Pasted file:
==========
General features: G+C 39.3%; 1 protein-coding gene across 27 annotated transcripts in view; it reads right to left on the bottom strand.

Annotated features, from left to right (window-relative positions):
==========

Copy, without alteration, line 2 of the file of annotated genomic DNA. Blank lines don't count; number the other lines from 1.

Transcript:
Annotated features, from left to right (window-relative positions):